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MRC And LRC  
User currently offlinesmartt1982 From United Kingdom, joined Nov 2007, 225 posts, RR: 0
Posted (2 years 2 months 6 days 12 hours ago) and read 3178 times:

I was reading up recently on Maximum Range Cruise (MRC) and Long Range Cruise (LRC). From what I can gather, LRC was developed from MRC because a slight speed increase gave a good extra advantage in speed/time in exchange for not such a detrimental effect on fuel burn.

I also read that for MRC, the aircraft needed to be constantly operated at their optimum altitude. For older generation aircraft this was apparently quite difficult with all the associated power changes.

I am just curious in regards to, what is the reason for so many power changes that would be required on an older generation aircraft for an MRC compared to an LRC?

When they say older generation aircraft, are they referring to aircraft without A/T?

2 replies: All unread, jump to last
 
User currently offlineglen From Switzerland, joined Jun 2005, 221 posts, RR: 2
Reply 1, posted (2 years 2 months 6 days 2 hours ago) and read 3103 times:

Quoting smartt1982 (Thread starter):
I am just curious in regards to, what is the reason for so many power changes that would be required on an older generation aircraft for an MRC compared to an LRC?

With MRC you are flying with the speed of lowest drag:



So every time you are a only a little bit left (slow) of your optimum speed your drag increases. Thus, if not adding thrust to overcome this situation, this additional drag will slow you further down, requiring even more thrust to come back to MRC. At the moment you are again exactly at MRC you have to reduce again thrust to the thrust required for MRC. Otherwise the aircraft will increase its speed further requiring again a thrust correction.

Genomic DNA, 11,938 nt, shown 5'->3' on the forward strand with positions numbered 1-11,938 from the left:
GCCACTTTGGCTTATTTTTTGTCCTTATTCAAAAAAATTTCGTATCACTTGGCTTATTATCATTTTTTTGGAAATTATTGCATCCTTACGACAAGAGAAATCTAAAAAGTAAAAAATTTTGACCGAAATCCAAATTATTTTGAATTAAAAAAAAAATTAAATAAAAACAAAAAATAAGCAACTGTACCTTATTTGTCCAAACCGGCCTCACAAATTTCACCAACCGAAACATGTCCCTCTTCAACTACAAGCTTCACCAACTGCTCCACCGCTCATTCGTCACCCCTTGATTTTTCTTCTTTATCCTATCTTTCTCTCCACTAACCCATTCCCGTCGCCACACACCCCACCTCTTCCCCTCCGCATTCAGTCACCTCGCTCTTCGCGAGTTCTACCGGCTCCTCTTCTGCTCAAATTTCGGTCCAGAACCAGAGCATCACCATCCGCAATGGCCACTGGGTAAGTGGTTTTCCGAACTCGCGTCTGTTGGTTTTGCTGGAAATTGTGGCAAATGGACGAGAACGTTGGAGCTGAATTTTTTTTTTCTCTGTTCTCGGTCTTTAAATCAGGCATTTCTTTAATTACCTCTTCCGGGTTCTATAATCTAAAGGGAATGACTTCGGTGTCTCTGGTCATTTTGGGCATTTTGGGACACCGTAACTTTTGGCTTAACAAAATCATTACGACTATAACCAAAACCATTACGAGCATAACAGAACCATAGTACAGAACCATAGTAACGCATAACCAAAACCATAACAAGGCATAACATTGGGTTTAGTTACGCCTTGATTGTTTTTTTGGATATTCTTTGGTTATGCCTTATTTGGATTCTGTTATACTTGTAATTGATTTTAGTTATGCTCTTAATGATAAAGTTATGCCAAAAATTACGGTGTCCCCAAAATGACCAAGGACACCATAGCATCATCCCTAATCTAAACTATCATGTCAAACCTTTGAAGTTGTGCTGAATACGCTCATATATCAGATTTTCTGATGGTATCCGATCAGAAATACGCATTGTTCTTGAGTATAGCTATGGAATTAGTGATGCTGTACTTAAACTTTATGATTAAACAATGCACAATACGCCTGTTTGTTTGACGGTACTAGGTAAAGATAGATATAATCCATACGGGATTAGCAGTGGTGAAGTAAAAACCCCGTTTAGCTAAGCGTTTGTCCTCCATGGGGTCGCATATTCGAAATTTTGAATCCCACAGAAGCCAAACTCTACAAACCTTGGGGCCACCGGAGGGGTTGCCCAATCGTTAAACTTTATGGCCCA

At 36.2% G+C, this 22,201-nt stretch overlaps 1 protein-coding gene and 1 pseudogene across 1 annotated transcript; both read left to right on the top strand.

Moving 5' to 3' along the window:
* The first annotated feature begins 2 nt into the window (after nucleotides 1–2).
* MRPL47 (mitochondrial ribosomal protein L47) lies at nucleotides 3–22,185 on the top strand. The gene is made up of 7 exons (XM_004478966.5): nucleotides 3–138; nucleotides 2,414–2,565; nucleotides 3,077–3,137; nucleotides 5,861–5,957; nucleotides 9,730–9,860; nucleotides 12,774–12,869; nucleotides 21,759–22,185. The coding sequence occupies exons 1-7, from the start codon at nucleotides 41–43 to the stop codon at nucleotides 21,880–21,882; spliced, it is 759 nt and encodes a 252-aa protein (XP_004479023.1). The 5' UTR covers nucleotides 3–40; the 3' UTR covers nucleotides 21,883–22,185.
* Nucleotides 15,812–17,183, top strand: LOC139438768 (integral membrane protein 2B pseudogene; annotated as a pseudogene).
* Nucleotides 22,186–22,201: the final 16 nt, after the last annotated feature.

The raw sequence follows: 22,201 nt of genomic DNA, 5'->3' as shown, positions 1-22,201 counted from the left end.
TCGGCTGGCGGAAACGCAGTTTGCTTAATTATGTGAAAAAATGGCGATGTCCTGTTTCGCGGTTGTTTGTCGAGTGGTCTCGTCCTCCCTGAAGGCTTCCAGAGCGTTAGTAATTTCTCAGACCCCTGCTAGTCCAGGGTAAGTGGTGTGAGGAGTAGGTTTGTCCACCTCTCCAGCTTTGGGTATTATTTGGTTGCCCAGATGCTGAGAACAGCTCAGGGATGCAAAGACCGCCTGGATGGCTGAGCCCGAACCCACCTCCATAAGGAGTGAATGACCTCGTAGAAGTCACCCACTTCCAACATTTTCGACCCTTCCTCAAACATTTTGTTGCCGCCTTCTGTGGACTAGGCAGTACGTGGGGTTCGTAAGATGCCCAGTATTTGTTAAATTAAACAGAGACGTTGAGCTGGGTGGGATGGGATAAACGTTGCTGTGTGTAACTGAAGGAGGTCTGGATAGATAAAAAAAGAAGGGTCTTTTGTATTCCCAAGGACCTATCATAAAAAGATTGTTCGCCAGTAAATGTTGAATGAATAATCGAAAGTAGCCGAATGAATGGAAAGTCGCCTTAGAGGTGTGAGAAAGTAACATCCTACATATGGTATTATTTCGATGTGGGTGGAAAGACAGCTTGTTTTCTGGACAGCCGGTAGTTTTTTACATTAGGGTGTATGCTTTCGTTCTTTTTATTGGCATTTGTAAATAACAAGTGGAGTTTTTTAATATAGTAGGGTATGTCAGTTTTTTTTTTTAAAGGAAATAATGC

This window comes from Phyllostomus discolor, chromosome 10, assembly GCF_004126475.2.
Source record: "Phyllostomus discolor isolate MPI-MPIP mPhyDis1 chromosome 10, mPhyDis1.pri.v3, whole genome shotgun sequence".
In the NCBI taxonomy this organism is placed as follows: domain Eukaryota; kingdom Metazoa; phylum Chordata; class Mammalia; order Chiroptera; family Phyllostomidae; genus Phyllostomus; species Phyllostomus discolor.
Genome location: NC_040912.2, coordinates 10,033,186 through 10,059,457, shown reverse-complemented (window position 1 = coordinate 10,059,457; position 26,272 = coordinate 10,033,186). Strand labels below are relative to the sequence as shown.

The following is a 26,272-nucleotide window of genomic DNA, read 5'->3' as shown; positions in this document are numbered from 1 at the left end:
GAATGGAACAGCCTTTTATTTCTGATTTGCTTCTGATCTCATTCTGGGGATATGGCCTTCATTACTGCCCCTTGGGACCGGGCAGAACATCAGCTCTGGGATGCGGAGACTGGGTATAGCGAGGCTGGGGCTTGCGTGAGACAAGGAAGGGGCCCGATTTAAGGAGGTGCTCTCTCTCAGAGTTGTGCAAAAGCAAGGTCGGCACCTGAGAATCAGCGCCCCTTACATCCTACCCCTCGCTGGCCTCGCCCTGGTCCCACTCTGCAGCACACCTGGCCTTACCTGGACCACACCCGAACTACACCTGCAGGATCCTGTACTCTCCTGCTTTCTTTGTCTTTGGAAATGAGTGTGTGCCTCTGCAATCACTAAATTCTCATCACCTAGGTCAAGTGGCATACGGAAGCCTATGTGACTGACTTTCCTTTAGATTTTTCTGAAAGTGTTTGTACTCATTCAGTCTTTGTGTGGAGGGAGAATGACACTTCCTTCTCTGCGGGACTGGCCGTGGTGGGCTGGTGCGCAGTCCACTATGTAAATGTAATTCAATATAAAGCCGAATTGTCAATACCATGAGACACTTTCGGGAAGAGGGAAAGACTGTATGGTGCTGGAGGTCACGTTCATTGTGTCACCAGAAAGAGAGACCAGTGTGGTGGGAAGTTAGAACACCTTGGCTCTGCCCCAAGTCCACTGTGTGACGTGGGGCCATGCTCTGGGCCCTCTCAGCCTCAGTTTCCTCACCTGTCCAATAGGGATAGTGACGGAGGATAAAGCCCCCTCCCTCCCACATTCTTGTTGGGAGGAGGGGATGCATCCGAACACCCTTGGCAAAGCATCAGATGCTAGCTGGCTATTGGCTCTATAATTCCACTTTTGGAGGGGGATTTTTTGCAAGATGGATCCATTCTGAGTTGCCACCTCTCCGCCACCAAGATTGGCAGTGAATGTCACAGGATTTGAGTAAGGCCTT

So with MRC you are at a very unstable point of the speed-drag curve, requiring constant corrective action to stay there. Especially in a real life environment with changing winds and not knowing the very exact power setting for your actual condition (altitude, temperature, weight) to stay there.
Flying LRC (usually 99% range compared to MRC) on the other hand you are slightly right of your minimum drag point. Thus every increase of speed brings automatically an increase of drag, forcing the aircraft back to its original speed without thrust adjustment. Same is true for speed decrease with drag decrease, allowing the aircraft to accelerate to LRC without adding thrust. So you are in a stable situation where the speed can fluctuate around the speed corresponding to your actual power setting, without needing continuous corrective action.



"The horizon of many people is a circle with zero radius which they call their point of view." - Albert Einstein
User currently offlinesmartt1982 From United Kingdom, joined Nov 2007, 225 posts, RR: 0
Reply 2, posted (2 years 2 months 6 days ago) and read 3088 times:

Cheers Glen that is really helpful, thanks. Should have been able to see that myself, better start doing more study!

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